A phone starts ringing in a small town in India, slowly a small framed, middle aged woman with long black hair with just a hint of gray showing walks over to the phone and answers it. Within a minute her world is shattered, she has just been informed that her husband of 21 years is dead. She just stands there in total disbelief and shock with a steady stream of tears rolling down the sides of her face. How will she tell her children that their father is dead? How will they survive now? What happened, you may be asking yourself? Her husband was caught between a cranes swing radius and the superstructure and died from his injuries. Now a wife has lost a husband, two children have lost a father and their worlds will never be the same again.

These types of accidents should never happen. All we have to do is follow OHSA’s crane standards and these types of deaths can be avoided. A family never has to experience the loss of a loved one.

OSHA requires in 1926.1424, Work area control. That section requires that workers who are near equipment with a rotating superstructure be trained in the hazards involved, that employers mark or barricade the area covered by the rotating superstructure, and that the operator be notified whenever a worker must enter that area, and instructed not rotate the superstructure until the area is clear. Protection against being struck by a counterweight during assembly or disassembly is provided by (OSHA, 2016).

OSHA’s Subpart M Cranes Standard:

1926.1424(a)

Swing radius hazards.

1926.1424(a)(1)

The requirements in paragraph (a)(2) of this section apply where there are accessible areas in which the equipment’s rotating superstructure (whether permanently or temporarily mounted) poses a reasonably foreseeable risk of:

1926.1424(a)(1)(i)

Striking and injuring an employee; or

1926.1424(a)(1)(ii)

Pinching/crushing an employee against another part of the equipment or another object.

1926.1424(a)(2)

To prevent employees from entering these hazard areas, the employer must:

1926.1424(a)(2)(i)

Train each employee assigned to work on or near the equipment (“authorized personnel”) in how to recognize struck-by and pinch/crush hazard areas posed by the rotating superstructure.

1926.1424(a)(2)(ii)

Erect and maintain control lines, warning lines, railings or similar barriers to mark the boundaries of the hazard areas. Exception: When the employer can demonstrate that it is neither feasible to erect such barriers on the ground nor on the equipment, the hazard areas must be clearly marked by a combination of warning signs (such as “Danger–Swing/Crush Zone”) and high visibility markings on the equipment that identify the hazard areas. In addition, the employer must train each employee to understand what these markings signify.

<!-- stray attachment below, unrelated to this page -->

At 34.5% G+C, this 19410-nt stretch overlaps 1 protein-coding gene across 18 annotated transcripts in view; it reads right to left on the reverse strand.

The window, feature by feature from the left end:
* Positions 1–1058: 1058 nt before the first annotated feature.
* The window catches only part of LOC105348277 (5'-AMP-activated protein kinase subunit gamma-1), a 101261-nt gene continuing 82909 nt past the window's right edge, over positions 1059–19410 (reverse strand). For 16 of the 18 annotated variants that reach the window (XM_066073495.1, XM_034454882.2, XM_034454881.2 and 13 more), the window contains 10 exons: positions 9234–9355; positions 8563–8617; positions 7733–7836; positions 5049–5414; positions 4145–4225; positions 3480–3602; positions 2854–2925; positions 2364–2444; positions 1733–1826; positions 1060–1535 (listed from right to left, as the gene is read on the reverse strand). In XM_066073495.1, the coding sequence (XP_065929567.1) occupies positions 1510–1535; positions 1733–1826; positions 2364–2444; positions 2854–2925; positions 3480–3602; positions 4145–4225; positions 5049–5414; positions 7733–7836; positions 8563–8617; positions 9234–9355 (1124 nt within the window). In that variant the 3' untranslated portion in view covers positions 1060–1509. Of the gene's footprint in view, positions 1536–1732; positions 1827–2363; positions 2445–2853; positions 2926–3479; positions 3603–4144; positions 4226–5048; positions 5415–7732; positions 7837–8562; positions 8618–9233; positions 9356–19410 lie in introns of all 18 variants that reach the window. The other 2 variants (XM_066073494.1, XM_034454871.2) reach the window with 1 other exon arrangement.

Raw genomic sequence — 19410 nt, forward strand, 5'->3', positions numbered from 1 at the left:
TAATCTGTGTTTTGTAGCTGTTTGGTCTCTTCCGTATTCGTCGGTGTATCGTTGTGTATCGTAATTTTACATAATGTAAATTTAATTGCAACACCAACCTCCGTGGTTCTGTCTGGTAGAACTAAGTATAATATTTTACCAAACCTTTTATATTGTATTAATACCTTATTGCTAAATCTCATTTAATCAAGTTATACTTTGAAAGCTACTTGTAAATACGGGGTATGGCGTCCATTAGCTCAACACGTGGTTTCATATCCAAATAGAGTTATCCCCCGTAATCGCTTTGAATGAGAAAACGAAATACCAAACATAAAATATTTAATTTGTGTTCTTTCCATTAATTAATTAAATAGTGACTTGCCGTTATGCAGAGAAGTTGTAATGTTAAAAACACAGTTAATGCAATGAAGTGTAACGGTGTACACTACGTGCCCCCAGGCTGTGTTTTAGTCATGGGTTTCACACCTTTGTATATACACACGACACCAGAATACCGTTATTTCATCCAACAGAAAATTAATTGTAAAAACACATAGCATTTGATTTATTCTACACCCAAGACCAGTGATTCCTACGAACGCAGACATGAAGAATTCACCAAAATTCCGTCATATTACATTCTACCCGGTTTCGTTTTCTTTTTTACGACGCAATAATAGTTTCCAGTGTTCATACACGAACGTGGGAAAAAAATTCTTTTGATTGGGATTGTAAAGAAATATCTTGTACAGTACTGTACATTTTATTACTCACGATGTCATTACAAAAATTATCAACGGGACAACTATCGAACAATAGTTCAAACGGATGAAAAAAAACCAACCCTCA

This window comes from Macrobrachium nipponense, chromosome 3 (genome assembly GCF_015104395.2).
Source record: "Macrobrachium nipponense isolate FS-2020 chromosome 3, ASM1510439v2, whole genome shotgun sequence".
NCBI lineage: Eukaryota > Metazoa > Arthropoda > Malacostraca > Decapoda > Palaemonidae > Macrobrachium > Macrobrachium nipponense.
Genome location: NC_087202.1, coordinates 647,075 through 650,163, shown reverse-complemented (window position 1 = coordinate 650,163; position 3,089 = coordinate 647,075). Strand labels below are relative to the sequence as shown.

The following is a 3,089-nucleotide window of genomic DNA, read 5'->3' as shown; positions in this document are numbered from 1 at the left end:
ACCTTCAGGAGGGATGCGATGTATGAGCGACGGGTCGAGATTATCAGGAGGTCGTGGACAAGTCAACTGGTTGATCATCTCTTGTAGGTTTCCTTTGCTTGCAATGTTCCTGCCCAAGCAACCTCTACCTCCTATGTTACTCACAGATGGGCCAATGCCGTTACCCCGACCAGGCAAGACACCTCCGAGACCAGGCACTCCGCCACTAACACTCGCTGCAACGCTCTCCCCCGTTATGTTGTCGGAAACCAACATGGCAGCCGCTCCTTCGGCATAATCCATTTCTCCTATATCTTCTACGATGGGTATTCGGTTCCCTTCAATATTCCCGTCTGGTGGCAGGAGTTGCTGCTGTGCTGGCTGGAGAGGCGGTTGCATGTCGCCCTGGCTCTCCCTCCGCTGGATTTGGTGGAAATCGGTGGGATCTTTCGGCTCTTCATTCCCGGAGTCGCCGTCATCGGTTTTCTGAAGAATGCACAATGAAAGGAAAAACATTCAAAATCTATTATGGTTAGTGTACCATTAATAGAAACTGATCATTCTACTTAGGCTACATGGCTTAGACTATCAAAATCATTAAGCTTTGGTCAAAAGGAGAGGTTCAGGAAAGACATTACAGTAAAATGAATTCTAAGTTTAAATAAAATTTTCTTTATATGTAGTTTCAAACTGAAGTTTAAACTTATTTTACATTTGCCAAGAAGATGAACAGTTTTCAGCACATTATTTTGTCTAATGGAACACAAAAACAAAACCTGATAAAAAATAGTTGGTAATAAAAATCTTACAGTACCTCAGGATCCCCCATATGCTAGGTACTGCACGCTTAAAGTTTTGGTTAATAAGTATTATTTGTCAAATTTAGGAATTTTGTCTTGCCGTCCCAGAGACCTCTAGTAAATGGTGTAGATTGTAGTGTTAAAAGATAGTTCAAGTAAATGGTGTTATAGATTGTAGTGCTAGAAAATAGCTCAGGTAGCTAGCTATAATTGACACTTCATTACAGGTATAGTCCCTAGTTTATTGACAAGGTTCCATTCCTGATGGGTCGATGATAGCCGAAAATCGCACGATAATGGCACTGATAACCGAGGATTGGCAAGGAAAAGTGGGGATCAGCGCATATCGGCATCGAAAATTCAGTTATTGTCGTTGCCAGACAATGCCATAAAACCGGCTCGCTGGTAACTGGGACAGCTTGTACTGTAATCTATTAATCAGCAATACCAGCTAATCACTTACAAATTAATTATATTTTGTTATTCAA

1926.1424(a)(3)

Protecting employees in the hazard area.

1926.1424(a)(3)(i)

Before an employee goes to a location in the hazard area that is out of view of the operator, the employee (or someone instructed by the employee) must ensure that the operator is informed that he/she is going to that location.

1926.1424(a)(3)(ii)

Where the operator knows that an employee went to a location covered by paragraph (a)(1) of this section, the operator must not rotate the superstructure until the operator is informed in accordance with a pre-arranged system of communication that the employee is in a safe position.

1926.1424(b)

Where any part of a crane/derrick is within the working radius of another crane/derrick, the controlling entity must institute a system to coordinate operations. If there is no controlling entity, the employer (if there is only one employer operating the multiple pieces of equipment), or employers, must institute such a system.

If we put these simple rules into effect, we will be meeting our legal and moral requirements to provide employees with a safe work place/site. Managing risk is a critical part of every manager’s job. To do this we must control access into and around cranes at all times when lift operations are ongoing. Simply putting up a few strips of barricade tape is not meeting the intent of OSHA’s crane standards. To meet the standard we must ensure that: 1. Controlled access into the swing radius areas of cranes and lifting activities with proper barrication is a must. 2. The posting of signage warning employees of the hazards of the cranes swing radius is used. 3. Lifting and rigging crews controlling access of employees into lifting areas and the swing radius of the crane. 4. Crane signalmen keeping crane operators informed when anyone is within the cranes swing radius and stopping operations until clear. 5. Employees are properly trained on crane hazards and the importance of never entering any cranes swing radius during crane lifting operations.

By implementing OSHAs requirements along with other safety measures, we can and will prevent anyone from having to receive a phone call or a visit to inform them that their loved has died because of another accident involving a crane and its swing radius. No wife should ever have to tell her children, that their father will not be coming home today.

What are you doing to protect workers from the swing radius of cranes?

Reference

OSHA Subpart CC Standard 1926. (OSHA, 2016). Retrieved from https://www.osha.gov/pls/oshaweb/owadisp.show_document?p_table=STANDARDS&p_id=73

OSHA Required Danger Crane Swing Radius Warning Signage.

AAA 2

Improperly Barricaded Crane Swing Radius.

Crane Barricade Hazard 138

Barricaded Swing Radius.

Crane Scene 01

Not properly barricaded swing radius.

Crane 04